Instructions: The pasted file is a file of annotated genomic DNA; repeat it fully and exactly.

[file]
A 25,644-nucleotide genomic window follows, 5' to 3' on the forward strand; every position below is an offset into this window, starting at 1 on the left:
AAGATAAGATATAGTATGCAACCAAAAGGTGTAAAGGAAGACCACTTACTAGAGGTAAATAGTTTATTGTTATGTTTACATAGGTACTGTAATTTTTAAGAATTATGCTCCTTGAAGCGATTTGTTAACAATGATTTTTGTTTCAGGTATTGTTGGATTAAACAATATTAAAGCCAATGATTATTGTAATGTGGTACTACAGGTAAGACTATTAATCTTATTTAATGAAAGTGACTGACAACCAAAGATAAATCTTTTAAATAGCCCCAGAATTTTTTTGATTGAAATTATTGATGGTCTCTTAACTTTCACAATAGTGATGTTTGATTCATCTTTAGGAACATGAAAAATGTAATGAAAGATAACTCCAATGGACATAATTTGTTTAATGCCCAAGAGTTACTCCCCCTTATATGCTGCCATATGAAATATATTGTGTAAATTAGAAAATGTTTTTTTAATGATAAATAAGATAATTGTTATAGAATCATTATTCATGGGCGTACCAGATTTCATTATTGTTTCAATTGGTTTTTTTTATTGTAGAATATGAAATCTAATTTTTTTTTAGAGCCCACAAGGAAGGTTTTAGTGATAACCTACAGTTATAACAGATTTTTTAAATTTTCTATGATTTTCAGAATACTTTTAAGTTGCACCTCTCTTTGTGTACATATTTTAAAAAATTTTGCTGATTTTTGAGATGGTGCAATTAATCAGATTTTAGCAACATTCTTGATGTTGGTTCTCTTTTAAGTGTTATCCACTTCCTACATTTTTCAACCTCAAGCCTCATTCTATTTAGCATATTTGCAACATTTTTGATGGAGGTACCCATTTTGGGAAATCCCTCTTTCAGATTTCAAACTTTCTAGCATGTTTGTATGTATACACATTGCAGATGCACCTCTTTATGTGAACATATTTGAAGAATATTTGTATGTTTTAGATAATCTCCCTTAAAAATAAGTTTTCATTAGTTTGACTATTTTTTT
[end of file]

A 25,644-nucleotide genomic window follows, 5' to 3' on the forward strand; every position below is an offset into this window, starting at 1 on the left:
AAGATAAGATATAGTATGCAACCAAAAGGTGTAAAGGAAGACCACTTACTAGAGGTAAATAGTTTATTGTTATGTTTACATAGGTACTGTAATTTTTAAGAATTATGCTCCTTGAAGCGATTTGTTAACAATGATTTTTGTTTCAGGTATTGTTGGATTAAACAATATTAAAGCCAATGATTATTGTAATGTGGTACTACAGGTAAGACTATTAATCTTATTTAATGAAAGTGACTGACAACCAAAGATAAATCTTTTAAATAGCCCCAGAATTTTTTTGATTGAAATTATTGATGGTCTCTTAACTTTCACAATAGTGATGTTTGATTCATCTTTAGGAACATGAAAAATGTAATGAAAGATAACTCCAATGGACATAATTTGTTTAATGCCCAAGAGTTACTCCCCCTTATATGCTGCCATATGAAATATATTGTGTAAATTAGAAAATGTTTTTTTAATGATAAATAAGATAATTGTTATAGAATCATTATTCATGGGCGTACCAGATTTCATTATTGTTTCAATTGGTTTTTTTTATTGTAGAATATGAAATCTAATTTTTTTTTAGAGCCCACAAGGAAGGTTTTAGTGATAACCTACAGTTATAACAGATTTTTTAAATTTTCTATGATTTTCAGAATACTTTTAAGTTGCACCTCTCTTTGTGTACATATTTTAAAAAATTTTGCTGATTTTTGAGATGGTGCAATTAATCAGATTTTAGCAACATTCTTGATGTTGGTTCTCTTTTAAGTGTTATCCACTTCCTACATTTTTCAACCTCAAGCCTCATTCTATTTAGCATATTTGCAACATTTTTGATGGAGGTACCCATTTTGGGAAATCCCTCTTTCAGATTTCAAACTTTCTAGCATGTTTGTATGTATACACATTGCAGATGCACCTCTTTATGTGAACATATTTGAAGAATATTTGTATGTTTTAGATAATCTCCCTTAAAAATAAGTTTTCATTAGTTTGACTATTTTTTT